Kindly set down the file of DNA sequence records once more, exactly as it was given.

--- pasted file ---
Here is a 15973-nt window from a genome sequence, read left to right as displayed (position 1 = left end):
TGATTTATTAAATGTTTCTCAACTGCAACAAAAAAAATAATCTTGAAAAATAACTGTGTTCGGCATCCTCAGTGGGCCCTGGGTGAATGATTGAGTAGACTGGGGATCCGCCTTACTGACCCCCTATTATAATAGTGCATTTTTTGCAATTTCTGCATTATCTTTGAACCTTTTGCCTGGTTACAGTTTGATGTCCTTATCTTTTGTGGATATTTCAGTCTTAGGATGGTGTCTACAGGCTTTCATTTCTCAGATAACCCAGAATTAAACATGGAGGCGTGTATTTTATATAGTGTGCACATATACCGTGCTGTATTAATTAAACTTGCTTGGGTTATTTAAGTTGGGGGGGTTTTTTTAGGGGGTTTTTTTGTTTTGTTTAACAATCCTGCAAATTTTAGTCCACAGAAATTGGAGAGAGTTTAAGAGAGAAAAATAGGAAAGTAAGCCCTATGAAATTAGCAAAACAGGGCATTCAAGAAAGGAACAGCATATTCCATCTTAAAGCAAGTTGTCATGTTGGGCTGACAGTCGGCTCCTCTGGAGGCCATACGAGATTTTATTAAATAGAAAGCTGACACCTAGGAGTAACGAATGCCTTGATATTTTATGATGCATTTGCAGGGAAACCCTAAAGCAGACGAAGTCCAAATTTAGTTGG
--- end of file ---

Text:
Here is a 15973-nt window from a genome sequence, read left to right as displayed (position 1 = left end):
TGATTTATTAAATGTTTCTCAACTGCAACAAAAAAAATAATCTTGAAAAATAACTGTGTTCGGCATCCTCAGTGGGCCCTGGGTGAATGATTGAGTAGACTGGGGATCCGCCTTACTGACCCCCTATTATAATAGTGCATTTTTTGCAATTTCTGCATTATCTTTGAACCTTTTGCCTGGTTACAGTTTGATGTCCTTATCTTTTGTGGATATTTCAGTCTTAGGATGGTGTCTACAGGCTTTCATTTCTCAGATAACCCAGAATTAAACATGGAGGCGTGTATTTTATATAGTGTGCACATATACCGTGCTGTATTAATTAAACTTGCTTGGGTTATTTAAGTTGGGGGGGTTTTTTTAGGGGGTTTTTTTGTTTTGTTTAACAATCCTGCAAATTTTAGTCCACAGAAATTGGAGAGAGTTTAAGAGAGAAAAATAGGAAAGTAAGCCCTATGAAATTAGCAAAACAGGGCATTCAAGAAAGGAACAGCATATTCCATCTTAAAGCAAGTTGTCATGTTGGGCTGACAGTCGGCTCCTCTGGAGGCCATACGAGATTTTATTAAATAGAAAGCTGACACCTAGGAGTAACGAATGCCTTGATATTTTATGATGCATTTGCAGGGAAACCCTAAAGCAGACGAAGTCCAAATTTAGTTGG